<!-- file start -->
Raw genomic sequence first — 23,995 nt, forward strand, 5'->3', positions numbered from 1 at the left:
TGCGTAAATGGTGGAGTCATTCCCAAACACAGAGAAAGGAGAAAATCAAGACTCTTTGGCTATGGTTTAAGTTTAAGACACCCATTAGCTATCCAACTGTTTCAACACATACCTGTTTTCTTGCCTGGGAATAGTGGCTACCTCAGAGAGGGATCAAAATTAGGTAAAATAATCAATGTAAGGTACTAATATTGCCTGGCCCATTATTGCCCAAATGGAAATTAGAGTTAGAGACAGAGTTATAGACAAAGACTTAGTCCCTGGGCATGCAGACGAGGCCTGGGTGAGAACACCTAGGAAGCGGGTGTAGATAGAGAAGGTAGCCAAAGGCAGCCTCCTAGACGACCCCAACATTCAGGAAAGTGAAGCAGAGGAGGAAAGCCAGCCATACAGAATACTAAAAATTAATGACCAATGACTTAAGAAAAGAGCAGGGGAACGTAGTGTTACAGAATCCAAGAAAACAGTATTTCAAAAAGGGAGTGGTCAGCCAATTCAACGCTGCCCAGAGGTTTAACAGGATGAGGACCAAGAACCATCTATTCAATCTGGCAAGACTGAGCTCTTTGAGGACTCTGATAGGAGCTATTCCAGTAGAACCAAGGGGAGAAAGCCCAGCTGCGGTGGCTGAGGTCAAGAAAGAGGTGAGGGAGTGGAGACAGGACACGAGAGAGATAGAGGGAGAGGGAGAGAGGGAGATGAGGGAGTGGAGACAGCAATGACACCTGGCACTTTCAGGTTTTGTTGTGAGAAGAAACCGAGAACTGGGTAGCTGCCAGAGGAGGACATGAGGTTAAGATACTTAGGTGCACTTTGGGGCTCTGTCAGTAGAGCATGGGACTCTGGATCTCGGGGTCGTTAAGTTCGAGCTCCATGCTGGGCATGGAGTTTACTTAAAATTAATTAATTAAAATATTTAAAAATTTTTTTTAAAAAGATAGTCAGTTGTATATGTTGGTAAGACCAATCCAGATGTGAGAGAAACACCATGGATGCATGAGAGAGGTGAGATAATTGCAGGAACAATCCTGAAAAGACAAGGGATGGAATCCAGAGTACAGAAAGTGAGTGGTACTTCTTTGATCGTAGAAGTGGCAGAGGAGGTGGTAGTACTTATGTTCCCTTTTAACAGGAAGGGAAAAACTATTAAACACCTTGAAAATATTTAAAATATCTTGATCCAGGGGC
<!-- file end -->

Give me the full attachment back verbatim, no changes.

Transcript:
Raw genomic sequence first — 23,995 nt, forward strand, 5'->3', positions numbered from 1 at the left:
TGCGTAAATGGTGGAGTCATTCCCAAACACAGAGAAAGGAGAAAATCAAGACTCTTTGGCTATGGTTTAAGTTTAAGACACCCATTAGCTATCCAACTGTTTCAACACATACCTGTTTTCTTGCCTGGGAATAGTGGCTACCTCAGAGAGGGATCAAAATTAGGTAAAATAATCAATGTAAGGTACTAATATTGCCTGGCCCATTATTGCCCAAATGGAAATTAGAGTTAGAGACAGAGTTATAGACAAAGACTTAGTCCCTGGGCATGCAGACGAGGCCTGGGTGAGAACACCTAGGAAGCGGGTGTAGATAGAGAAGGTAGCCAAAGGCAGCCTCCTAGACGACCCCAACATTCAGGAAAGTGAAGCAGAGGAGGAAAGCCAGCCATACAGAATACTAAAAATTAATGACCAATGACTTAAGAAAAGAGCAGGGGAACGTAGTGTTACAGAATCCAAGAAAACAGTATTTCAAAAAGGGAGTGGTCAGCCAATTCAACGCTGCCCAGAGGTTTAACAGGATGAGGACCAAGAACCATCTATTCAATCTGGCAAGACTGAGCTCTTTGAGGACTCTGATAGGAGCTATTCCAGTAGAACCAAGGGGAGAAAGCCCAGCTGCGGTGGCTGAGGTCAAGAAAGAGGTGAGGGAGTGGAGACAGGACACGAGAGAGATAGAGGGAGAGGGAGAGAGGGAGATGAGGGAGTGGAGACAGCAATGACACCTGGCACTTTCAGGTTTTGTTGTGAGAAGAAACCGAGAACTGGGTAGCTGCCAGAGGAGGACATGAGGTTAAGATACTTAGGTGCACTTTGGGGCTCTGTCAGTAGAGCATGGGACTCTGGATCTCGGGGTCGTTAAGTTCGAGCTCCATGCTGGGCATGGAGTTTACTTAAAATTAATTAATTAAAATATTTAAAAATTTTTTTTAAAAAGATAGTCAGTTGTATATGTTGGTAAGACCAATCCAGATGTGAGAGAAACACCATGGATGCATGAGAGAGGTGAGATAATTGCAGGAACAATCCTGAAAAGACAAGGGATGGAATCCAGAGTACAGAAAGTGAGTGGTACTTCTTTGATCGTAGAAGTGGCAGAGGAGGTGGTAGTACTTATGTTCCCTTTTAACAGGAAGGGAAAAACTATTAAACACCTTGAAAATATTTAAAATATCTTGATCCAGGGGC